The highest tax bracket of 28% has been rationalised further with rates on daily-use items like perfumes, cosmetics, toiletries, hair dryers, shavers, mixer grinder, vacuum cleaners, lithium ion batteries, being lowered to 18%. The revised tax rates will come into effect from 27 July.
“Every state wanted that the rates on these items be lowered so that the middle income households are benefitted ... It has also been decided that the GST Council will rise above revenue consideration and focus more on job creation and economic growth," finance minister Piyush Goyal said.
Refrigerator, washing machine, small screen TV, storage water heaters, paints and varnishes, will henceforth attract 18% GST as against 28% at present.
Tax rate on ethanol has been slashed to 5% from 18% at present. Footwear costing up to ₹ 1,000 will now attract 5% GST. So far, footwear up to ₹ 500 attracted 5% GST, and those having retail sale price of over ₹ 500 attracted 18% rate.
Sanitary Napkins, which attract 12% tax, and fortified milk, which was taxed at 18%, have been exempt from the new indirect tax.
Also idols made of stone, marble, wood, rakhi not embedded with stone, phool jhadu, sal leaves, too have been exempted.
“GST Council today approved reduction in rates of 88 goods and services. Money in the hands of all sections of society-- the poor, households, women, farmers and senior citizens," Goyal tweeted late night. Earlier, in the press conference the minister had said that the rates were rationalised on 100 items.
In his first GST Council meeting since he took charge as the finance minister in May this year, Goyal also allowed businesses with turn over of up to ₹ 5 crore to file quarterly returns -- a move which will benefit 93% of the GST registered taxpayers. They will have to, however, pay taxes monthly. So far, businesses with turnover of up to ₹ 1.5 crore were permitted to file returns quarterly. “Today’s (Saturday’s) meeting has taken a number of decisions unanimously. Simplification and rationalisation has been given maximum priority," Goyal said while briefing reporters after the 28th GST Council meeting here.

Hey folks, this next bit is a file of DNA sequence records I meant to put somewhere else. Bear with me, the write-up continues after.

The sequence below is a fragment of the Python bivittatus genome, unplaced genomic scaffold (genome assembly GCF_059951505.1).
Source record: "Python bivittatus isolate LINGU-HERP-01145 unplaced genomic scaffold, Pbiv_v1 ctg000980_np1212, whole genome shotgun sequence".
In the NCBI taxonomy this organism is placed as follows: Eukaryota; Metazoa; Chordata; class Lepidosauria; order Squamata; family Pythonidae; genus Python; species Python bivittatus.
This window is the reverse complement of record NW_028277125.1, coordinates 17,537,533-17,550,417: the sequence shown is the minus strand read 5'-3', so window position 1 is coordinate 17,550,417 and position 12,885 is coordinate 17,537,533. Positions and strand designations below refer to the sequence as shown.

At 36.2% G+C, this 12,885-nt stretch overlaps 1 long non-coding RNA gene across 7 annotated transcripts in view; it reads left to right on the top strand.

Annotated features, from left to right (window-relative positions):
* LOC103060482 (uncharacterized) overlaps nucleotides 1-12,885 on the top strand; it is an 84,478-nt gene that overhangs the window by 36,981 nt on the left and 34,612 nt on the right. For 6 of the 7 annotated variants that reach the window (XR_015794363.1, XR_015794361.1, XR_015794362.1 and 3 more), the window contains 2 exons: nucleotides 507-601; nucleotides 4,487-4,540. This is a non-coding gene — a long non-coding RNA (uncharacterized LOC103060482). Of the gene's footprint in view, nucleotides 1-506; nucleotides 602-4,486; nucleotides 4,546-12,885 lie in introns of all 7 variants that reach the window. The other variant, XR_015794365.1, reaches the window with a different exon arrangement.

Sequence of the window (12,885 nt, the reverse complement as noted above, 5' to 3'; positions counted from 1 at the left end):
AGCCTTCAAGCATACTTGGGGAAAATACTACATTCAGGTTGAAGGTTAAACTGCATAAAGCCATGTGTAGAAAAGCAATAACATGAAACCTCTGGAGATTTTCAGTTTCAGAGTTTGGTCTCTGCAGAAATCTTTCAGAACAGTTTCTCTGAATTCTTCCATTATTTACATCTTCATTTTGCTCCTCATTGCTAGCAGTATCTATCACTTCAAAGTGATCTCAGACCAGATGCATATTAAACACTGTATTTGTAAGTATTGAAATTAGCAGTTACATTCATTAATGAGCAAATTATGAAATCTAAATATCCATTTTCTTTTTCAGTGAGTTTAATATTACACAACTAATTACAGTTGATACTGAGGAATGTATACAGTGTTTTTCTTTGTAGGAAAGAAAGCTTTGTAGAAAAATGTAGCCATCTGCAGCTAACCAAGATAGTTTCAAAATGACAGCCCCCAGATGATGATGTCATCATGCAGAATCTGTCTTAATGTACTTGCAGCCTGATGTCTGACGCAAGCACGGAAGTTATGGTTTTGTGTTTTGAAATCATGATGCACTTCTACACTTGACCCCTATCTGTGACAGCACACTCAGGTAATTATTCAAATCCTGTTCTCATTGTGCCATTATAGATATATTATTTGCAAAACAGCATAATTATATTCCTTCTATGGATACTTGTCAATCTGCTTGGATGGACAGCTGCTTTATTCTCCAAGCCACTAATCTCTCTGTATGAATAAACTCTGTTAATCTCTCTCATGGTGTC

Asked about the revenue impact of the tax rate cut, Goyal said it will only be “nominal". “With simplification, there will be compliance buoyancy and the overall assessment will show that the revenue impact is marginal," he said, adding the revenue foregone is for the good of consumers.
Sources, however, said the tax rate reduction is likely to cost around ₹ 8,000-10,000 crore annually to the exchequer.
In the services sector, the hotel industry too has been given major relief as GST on accommodation service will now be based on transaction value instead of declared value. GST at the rate of 28% in levied if hotel room rent exceeds ₹ 7,500. Between ₹ 2,500 to below ₹ 7,500 GST is levied at 18% and that of ₹ 1,000 and below ₹ 2,500 it is 12%.
Also, the tax rate on supply of e-books has been cut to 5% from 18%.
Union minister Arun Jaitley said the rate reduction will go a long way in pushing productivity upward. “This is a major step towards rationalising the 28% tax slab, which has been narrowed to only a few commodities in the past 13 months," Jaitley tweeted. The Council has also decided to defer implementation of reverse charge mechanism (RCM) by a year to 30 September, 2019. The RCM, which was already on hold till September 2018, is considered as an anti-evasion tool.
The Council has also cleared over 40 amendments, including increasing threshold for composition scheme to ₹ 1.5 crore and allowing multiple registration for businesses, to the GST law. The next meeting of the Council is slated on 4 August, which will discuss issues relating to the MSME sector as well as ways to incentivise digital transaction via Rupay cards and BHIM app.
A committee led by Bihar deputy chief minister Sushil Modi will look into ways to promote digital payments using these modes. Also a chance will be given till 31 August for businesses to migrate to the GST regime and late fee would be waived, Goyal said.
EY partner Abhishek Jain said: “Reduction in ethanol GST rate for use by oil companies is welcome as major petroleum products are outside GST, and this should help reduce their cost". This is the fourth time since the roll out of the GST that the Council, chaired by union finance minister and comprising state counterparts, has rationalised rates.
In its meeting in November last year, the Council had reduced rates in over 178 items in the 28% tax bracket.